BP reports progress in oil spill cleanup

Wednesday, July 7, 2010

Oil slick in Gulf of Mexico as seen by NASA's Terra Satellite in May.
Image: Wikimedia Commons.

BP reported Tuesday that it captured nearly 25,000 barrels of crude oil on Monday from the Deepwater Horizon oil spill in the Gulf of Mexico. The energy company also reported that a third of the oil captured was subsequently burned off. This indicates that the oil spill recovery operations may have begun to stabilize, even as strong storms threaten to hinder efforts.

As of July 5, BP has collected about 657,300 barrels of oil, with an estimated flow rate of about 12,000 to 19,000 barrels per day. As recovery efforts progress, responders hope to increase these efforts by bringing in additional ships to raise the average oil capture rate to 53,000 barrels per day. However, this latest effort was delayed by the recent Hurricane Alex, bringing operations to a halt for three days.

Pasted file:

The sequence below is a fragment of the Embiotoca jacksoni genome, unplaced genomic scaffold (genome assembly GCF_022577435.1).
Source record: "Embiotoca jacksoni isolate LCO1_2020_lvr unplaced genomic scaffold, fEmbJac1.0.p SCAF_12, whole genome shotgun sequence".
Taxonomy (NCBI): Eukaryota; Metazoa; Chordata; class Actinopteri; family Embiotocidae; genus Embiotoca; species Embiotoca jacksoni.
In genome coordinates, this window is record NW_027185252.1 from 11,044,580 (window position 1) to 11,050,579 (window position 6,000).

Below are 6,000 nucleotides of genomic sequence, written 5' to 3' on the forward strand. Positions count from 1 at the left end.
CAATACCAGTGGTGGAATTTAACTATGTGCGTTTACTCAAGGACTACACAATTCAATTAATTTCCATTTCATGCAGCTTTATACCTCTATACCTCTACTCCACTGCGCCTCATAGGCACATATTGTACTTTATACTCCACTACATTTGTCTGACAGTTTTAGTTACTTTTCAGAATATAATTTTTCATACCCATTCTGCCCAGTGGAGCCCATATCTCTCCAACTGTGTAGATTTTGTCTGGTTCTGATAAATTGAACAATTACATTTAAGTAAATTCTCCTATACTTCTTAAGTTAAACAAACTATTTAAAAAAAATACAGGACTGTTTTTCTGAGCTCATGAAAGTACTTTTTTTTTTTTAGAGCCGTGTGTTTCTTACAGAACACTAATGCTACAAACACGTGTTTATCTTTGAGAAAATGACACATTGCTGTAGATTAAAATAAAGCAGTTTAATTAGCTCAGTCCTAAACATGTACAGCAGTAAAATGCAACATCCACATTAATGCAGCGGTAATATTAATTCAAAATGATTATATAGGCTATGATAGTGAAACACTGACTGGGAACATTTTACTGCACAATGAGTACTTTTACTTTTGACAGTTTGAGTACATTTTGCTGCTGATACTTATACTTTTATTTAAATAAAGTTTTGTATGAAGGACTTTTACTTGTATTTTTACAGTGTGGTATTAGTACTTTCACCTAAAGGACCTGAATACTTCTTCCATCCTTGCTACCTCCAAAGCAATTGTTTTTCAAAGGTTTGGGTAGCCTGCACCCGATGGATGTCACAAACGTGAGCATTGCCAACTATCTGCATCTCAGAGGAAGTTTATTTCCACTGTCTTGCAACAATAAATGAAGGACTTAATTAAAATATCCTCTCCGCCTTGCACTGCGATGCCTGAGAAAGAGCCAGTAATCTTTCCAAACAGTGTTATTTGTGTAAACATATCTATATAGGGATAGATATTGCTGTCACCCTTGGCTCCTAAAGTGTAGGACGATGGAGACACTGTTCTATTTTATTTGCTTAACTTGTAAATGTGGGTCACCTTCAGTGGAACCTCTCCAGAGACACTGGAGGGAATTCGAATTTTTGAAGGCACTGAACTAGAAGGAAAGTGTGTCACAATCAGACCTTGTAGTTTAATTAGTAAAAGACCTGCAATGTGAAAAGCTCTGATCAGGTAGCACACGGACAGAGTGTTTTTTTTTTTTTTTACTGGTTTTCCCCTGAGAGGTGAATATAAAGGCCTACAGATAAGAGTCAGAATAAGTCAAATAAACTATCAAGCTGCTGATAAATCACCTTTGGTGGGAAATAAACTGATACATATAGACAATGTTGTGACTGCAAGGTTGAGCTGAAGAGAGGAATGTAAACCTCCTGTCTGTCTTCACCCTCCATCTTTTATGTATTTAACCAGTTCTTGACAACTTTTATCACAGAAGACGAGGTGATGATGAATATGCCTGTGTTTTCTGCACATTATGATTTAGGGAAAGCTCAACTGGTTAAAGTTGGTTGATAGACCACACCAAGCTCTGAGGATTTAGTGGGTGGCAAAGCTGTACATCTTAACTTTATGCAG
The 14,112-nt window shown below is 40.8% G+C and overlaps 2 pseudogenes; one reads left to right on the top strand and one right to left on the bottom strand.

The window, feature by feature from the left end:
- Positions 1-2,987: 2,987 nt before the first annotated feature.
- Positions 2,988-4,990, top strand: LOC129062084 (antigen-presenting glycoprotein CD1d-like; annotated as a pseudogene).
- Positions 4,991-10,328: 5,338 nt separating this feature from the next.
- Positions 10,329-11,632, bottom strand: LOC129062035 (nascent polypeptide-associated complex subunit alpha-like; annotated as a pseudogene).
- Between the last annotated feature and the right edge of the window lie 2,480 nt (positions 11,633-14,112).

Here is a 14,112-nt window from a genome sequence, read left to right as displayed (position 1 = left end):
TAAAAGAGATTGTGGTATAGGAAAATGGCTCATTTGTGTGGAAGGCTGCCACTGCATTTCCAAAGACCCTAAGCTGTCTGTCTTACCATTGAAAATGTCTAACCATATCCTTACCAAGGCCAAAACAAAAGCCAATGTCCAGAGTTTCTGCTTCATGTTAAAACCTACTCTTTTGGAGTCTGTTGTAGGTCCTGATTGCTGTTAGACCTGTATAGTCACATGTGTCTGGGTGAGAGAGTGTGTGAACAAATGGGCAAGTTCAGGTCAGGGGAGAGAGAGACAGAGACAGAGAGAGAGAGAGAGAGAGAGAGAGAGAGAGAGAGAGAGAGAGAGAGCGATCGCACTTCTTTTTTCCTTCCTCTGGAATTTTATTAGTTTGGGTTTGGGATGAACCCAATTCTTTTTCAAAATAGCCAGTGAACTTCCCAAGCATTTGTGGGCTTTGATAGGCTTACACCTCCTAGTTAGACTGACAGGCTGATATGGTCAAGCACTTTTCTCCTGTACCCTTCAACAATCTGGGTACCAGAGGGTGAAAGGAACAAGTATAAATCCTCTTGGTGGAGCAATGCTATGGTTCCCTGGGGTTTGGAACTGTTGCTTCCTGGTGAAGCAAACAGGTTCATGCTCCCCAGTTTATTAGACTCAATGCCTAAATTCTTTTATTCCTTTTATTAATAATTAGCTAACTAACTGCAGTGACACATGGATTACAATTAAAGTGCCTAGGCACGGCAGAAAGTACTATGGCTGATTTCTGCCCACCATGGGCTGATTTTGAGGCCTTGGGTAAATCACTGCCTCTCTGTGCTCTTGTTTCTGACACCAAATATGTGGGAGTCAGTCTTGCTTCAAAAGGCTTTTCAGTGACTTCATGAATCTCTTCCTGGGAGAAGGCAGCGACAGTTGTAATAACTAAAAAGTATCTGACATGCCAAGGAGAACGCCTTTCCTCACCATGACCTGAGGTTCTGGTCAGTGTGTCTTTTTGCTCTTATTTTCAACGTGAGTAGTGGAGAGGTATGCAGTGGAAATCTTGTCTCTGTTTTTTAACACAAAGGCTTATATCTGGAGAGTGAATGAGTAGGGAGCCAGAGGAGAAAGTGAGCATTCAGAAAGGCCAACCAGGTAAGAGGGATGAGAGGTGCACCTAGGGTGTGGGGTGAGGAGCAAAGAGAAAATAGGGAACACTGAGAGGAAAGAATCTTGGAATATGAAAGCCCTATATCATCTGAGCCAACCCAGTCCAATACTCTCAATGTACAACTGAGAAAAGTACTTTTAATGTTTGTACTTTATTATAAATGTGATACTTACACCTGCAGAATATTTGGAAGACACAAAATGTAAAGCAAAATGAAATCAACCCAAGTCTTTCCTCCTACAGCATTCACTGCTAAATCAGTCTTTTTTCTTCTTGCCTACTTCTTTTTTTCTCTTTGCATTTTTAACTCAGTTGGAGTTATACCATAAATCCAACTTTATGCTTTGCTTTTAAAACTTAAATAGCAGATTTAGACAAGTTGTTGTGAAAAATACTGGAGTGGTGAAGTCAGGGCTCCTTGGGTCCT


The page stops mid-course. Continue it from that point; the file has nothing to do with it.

BP plans to expand its containment capacity and flexibility, which is anticipated to occur during mid to late July. It is planned that several oil containment systems will be deployed; however, the efficiency of these systems cannot be guaranteed, as they have not been tested in the conditions they are expected to operate in. Work on the first two relief wells, which began in May, continues and is expected to take a total of about three months.

The Deepwater Horizon oil spill is the worst offshore oil spill in United States history, and BP reports that recovery operations thus far have amounted to a total of about US$3.12 billion. The spill began in April when a drilling rig, the Deepwater Horizon, exploded and subsequently sank, killing eleven.